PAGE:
The 20 most polluted cities in America
Welcome to NatuREport! I'll be blogging weekly with the latest on the environment and "green" living. When it comes to living green, I'm far from perfect - but I've always had an interest in the subject. My grandmother was passionate about the environment way before it was the "in" thing to do - way back in the 50's - so I think it's in my genes.
So what's in the news this week?
This week, the internet is all abuzz because Forbes released their list of the 20 most polluted cities in America. (You can see the list here.) Some of their findings are pretty nasty - and could have a substantial impact on health.
Up here in Michigan, I'm situated nice and far from most of the biggest offenders (though it does pain me to see my beloved Pittsburgh so high on the list). So why do I care so much? Let's take a look at their number 1: Bakersfield, CA.
According to Forbes, Bakersfield has 60 days a year where the air is unfit to breathe (16% of the year, and 10 times the "acceptable" level), and 100 days a year where the ozone levels are unhealthy (27%). So basically, you walk outside and it's a crap shoot. You've got a 1 in 4 chance that taking a deep breath will do you almost more harm than good.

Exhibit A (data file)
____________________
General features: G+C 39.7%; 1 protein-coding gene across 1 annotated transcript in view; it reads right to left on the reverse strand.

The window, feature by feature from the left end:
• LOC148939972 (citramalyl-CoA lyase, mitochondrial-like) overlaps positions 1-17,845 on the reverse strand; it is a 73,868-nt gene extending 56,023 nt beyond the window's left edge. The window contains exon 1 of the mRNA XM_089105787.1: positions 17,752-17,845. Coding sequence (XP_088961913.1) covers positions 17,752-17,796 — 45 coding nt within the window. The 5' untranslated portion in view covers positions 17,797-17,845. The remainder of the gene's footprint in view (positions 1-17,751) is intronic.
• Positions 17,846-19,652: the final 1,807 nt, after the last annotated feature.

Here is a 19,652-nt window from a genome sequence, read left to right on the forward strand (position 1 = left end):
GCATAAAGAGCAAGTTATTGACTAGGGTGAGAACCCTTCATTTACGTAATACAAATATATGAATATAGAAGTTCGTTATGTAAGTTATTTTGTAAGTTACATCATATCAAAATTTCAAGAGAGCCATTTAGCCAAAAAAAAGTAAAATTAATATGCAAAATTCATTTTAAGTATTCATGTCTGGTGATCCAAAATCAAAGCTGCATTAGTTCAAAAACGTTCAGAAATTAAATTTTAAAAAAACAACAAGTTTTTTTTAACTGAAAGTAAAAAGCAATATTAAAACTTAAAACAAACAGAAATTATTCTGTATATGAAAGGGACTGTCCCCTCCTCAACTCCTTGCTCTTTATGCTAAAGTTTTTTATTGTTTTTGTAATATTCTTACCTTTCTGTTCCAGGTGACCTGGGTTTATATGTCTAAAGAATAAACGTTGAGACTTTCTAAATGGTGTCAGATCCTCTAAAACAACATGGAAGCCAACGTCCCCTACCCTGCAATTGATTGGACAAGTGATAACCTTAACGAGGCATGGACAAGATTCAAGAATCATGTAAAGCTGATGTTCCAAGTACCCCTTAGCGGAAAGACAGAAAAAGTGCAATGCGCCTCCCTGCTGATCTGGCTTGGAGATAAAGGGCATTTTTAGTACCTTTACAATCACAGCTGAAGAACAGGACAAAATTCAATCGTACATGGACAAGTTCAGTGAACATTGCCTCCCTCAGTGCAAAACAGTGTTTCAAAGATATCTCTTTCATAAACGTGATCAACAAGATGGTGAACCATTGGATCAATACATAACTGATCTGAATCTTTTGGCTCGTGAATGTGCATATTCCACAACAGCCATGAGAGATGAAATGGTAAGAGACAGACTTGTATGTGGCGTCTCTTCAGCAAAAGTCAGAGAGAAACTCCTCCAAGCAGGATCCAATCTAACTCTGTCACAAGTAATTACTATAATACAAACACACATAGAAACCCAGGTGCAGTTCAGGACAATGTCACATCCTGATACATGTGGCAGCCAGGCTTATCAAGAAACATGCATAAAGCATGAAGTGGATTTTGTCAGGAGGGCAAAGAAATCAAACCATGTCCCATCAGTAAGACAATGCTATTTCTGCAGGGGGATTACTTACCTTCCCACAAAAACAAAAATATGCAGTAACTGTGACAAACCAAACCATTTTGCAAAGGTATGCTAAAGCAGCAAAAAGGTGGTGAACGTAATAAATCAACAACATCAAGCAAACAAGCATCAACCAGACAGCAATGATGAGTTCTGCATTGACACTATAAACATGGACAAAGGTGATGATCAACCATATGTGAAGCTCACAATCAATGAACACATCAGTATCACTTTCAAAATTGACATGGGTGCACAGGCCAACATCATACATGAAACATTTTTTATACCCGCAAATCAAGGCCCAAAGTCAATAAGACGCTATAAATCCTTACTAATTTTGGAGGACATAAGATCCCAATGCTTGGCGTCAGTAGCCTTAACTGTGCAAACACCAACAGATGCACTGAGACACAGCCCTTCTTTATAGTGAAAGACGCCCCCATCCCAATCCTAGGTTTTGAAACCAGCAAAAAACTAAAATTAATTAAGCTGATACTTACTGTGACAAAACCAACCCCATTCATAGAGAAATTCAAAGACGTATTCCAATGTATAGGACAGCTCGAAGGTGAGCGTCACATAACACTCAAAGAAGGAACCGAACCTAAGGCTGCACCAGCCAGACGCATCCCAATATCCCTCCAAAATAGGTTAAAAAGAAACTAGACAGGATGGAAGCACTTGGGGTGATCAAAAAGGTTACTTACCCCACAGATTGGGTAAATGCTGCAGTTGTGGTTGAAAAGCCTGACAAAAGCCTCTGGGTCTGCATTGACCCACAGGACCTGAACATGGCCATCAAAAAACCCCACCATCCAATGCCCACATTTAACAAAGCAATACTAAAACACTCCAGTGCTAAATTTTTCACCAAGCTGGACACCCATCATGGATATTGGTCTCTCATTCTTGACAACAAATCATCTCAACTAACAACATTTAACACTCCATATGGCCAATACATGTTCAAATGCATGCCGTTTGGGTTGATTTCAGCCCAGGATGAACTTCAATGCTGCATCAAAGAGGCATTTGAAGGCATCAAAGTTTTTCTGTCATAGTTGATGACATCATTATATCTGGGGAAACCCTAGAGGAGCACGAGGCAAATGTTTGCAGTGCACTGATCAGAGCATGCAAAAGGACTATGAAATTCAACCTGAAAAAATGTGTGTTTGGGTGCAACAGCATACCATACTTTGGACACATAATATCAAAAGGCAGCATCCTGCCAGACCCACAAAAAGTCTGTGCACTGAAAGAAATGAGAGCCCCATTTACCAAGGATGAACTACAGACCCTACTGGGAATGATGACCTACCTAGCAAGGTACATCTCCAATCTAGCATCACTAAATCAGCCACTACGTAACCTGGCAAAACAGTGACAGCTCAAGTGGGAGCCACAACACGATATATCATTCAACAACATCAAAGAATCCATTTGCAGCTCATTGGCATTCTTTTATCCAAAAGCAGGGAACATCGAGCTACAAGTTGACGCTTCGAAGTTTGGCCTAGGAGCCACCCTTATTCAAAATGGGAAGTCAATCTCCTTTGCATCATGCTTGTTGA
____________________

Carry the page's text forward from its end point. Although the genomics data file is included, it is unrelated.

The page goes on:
What kind of harm? The American Lung Association has data that shows more people die of respiratory issues on "bad air" days. And even in less extreme cases, the pollution contributes to asthma and - yup, it's the C-word - cancer. Medical costs to treat these ailments hit pocketbooks hard.
It took me a little while to let all that sink in, because I was still focused on the fact that it's okay to have unbreatheable air even 6 days out of the year. But I digress.
So here's where the controversy comes in.
Power plant operators are concerned about the now; buying the equipment necessary to lower their emissions and clean up the air would cost a lot out of pocket. They're pushing to hold off on stricter regulations until we better understand the economic impact of such a decision. But the green lobby is more worried about the future; what kind of air do we want to leave to our children? As for the money - they've calculated that every dollar spent to control pollution will save $30 in health care.
It's a tug-of-war - the present versus the future. Do we forge ahead and risk even more economic troubles? Or do we hold off, and damage our lungs even more in the process? There's no easy answer. While I think it is important that we know what we're getting into, I don't think we can, in good conscience, delay much longer.
Where do you stand? Sound off in the comments!